If no medical cause is determined, the excessive grooming will likely be diagnosed as psychogenic alopecia.
In addition to any oral medication prescribed by your veterinarian, your cat may also be put on a topical antibiotic or anti-itch product. Your cat may also need to wear an Elizabethan collar for a while to stop the cycle of excessive grooming and allow the skin to heal.
Stress-Related Excessive Grooming
Every cat is different when it comes to stress tolerance. There are any number of things that could trigger stress and it could be something a cat parent easily overlooks because it seems relatively minor.
In general, cats hate change. They take comfort in familiarity and predictability. When trying to determine the cause of your cat’s stress-related excessive grooming, look at major, obvious triggers but also small, seemingly insignificant events. Here are some possible stress triggers:
- Addition of a new pet
- Loss of a pet
- Move to a new home
- Addition of a new family member
- Death or absence of a family member
- Schedule change
- Chaotic or noisy environment
- Unappealing or inadequate litter box conditions
- Change in food or litter type
- Appearance of an unfamiliar cat outdoors
- New furniture or rearrangement of pieces
- Ongoing multicat tension
Addressing Stress-Related Excessive Grooming
Treatment will be based on the specific cause, but here are some general guidelines.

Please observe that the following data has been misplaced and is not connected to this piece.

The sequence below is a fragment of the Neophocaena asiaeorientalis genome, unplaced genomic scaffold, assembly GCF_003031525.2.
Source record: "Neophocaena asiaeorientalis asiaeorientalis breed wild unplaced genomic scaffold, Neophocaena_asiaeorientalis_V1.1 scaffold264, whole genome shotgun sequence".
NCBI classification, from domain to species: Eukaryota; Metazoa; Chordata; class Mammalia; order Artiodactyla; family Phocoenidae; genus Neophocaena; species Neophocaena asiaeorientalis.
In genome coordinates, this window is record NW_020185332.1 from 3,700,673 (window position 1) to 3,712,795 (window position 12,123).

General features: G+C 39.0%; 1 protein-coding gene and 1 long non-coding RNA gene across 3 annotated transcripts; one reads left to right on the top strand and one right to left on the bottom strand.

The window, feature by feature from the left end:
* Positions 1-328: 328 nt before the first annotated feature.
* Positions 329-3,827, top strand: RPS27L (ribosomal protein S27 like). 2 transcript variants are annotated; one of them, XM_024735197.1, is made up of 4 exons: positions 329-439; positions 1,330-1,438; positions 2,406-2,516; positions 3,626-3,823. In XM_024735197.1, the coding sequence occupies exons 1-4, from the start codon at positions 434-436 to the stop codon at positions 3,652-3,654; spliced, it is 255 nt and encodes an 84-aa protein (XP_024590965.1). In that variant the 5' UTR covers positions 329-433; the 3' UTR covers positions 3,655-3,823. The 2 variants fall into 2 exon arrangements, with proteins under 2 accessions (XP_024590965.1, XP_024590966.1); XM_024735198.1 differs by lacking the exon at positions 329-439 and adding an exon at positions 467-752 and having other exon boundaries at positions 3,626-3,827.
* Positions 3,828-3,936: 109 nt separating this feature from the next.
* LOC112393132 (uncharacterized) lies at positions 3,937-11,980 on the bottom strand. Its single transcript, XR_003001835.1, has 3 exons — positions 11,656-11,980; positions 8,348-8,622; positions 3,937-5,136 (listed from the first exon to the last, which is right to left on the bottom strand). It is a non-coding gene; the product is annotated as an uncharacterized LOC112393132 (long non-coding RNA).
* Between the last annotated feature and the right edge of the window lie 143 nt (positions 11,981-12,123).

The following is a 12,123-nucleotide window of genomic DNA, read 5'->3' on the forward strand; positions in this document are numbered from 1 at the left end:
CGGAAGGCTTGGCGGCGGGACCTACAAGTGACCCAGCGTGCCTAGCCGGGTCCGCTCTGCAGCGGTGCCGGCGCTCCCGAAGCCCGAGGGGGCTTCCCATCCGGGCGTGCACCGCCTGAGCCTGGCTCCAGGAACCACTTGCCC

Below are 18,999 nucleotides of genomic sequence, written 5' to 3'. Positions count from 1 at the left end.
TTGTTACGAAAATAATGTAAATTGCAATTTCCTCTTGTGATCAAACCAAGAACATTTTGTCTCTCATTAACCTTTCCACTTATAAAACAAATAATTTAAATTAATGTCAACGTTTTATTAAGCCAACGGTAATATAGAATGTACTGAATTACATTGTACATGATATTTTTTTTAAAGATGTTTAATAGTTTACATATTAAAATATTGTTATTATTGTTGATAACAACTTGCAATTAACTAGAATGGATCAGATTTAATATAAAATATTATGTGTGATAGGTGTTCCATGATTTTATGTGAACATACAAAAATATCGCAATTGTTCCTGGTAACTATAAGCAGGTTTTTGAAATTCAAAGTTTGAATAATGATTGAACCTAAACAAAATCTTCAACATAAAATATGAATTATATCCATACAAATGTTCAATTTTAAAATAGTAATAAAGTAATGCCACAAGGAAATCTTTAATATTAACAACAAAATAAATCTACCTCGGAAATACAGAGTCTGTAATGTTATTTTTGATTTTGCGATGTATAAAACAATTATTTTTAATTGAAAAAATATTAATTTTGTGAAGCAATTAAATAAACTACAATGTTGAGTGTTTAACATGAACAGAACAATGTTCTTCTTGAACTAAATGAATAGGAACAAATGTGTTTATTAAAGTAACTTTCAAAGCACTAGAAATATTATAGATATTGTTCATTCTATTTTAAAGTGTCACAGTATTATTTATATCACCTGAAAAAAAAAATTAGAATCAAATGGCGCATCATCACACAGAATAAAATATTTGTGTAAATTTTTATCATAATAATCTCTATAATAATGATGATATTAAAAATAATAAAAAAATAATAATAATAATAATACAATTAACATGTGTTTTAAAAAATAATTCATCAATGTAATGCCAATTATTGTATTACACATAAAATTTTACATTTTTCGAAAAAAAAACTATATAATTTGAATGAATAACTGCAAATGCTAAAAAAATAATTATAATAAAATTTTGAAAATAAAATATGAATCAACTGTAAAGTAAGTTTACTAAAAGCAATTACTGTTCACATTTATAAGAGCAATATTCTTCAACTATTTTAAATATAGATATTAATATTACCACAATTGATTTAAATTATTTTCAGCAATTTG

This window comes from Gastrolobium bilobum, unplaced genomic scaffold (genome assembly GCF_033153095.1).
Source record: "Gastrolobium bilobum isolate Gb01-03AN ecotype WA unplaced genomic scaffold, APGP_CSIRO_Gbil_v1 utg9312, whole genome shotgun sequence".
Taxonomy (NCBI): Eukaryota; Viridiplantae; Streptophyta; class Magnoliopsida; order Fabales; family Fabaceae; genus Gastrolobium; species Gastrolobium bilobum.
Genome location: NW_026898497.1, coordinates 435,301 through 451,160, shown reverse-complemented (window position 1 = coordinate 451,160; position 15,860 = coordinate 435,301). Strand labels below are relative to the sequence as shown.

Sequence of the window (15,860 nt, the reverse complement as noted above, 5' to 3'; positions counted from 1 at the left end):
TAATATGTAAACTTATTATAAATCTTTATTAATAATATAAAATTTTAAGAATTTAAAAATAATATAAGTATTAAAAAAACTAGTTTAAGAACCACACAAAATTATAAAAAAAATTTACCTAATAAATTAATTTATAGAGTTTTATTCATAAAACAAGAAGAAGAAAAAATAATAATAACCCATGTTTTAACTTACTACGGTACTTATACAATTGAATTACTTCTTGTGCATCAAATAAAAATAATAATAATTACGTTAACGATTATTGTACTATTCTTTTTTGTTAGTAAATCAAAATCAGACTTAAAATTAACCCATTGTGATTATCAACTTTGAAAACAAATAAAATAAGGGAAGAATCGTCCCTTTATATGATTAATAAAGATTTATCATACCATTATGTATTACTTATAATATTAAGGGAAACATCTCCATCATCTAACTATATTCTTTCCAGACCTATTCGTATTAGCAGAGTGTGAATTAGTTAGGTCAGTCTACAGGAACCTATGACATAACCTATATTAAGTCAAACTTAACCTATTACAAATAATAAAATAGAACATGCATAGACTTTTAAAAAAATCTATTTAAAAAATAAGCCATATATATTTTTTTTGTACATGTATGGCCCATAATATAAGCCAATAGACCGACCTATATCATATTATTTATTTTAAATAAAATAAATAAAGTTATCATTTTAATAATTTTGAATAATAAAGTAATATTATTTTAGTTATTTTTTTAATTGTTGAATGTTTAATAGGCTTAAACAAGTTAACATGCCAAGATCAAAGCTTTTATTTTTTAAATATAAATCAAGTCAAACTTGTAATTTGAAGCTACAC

Introduce a new pet gradually. New cat intros in particular, require slow, positive steps to help each cat feel secure.
Maintain a consistent schedule. This applies to things such as feeding, litter box maintenance, your daily schedule, your interaction with your cat, etc.
Play therapy. Playtime is great for decreasing stress and increasing confidence. Interactive playtime helps develop a positive association with a new person, a new home, or a particular room, and is an essential component in new pet introductions. If stress is due to boredom, regularly scheduled play therapy adds much needed mental stimulation and enrichment. Play therapy in a multicat environment can help redirect behavior so cats don’t pick on each other.
Conduct twice-daily interactive play sessions with a fishing pole-type toy. In addition to interactive play, provide safe and interesting solo toys for fun and exploration. Puzzle feeders are wonderful for play with the bonus of the cat getting a food reward.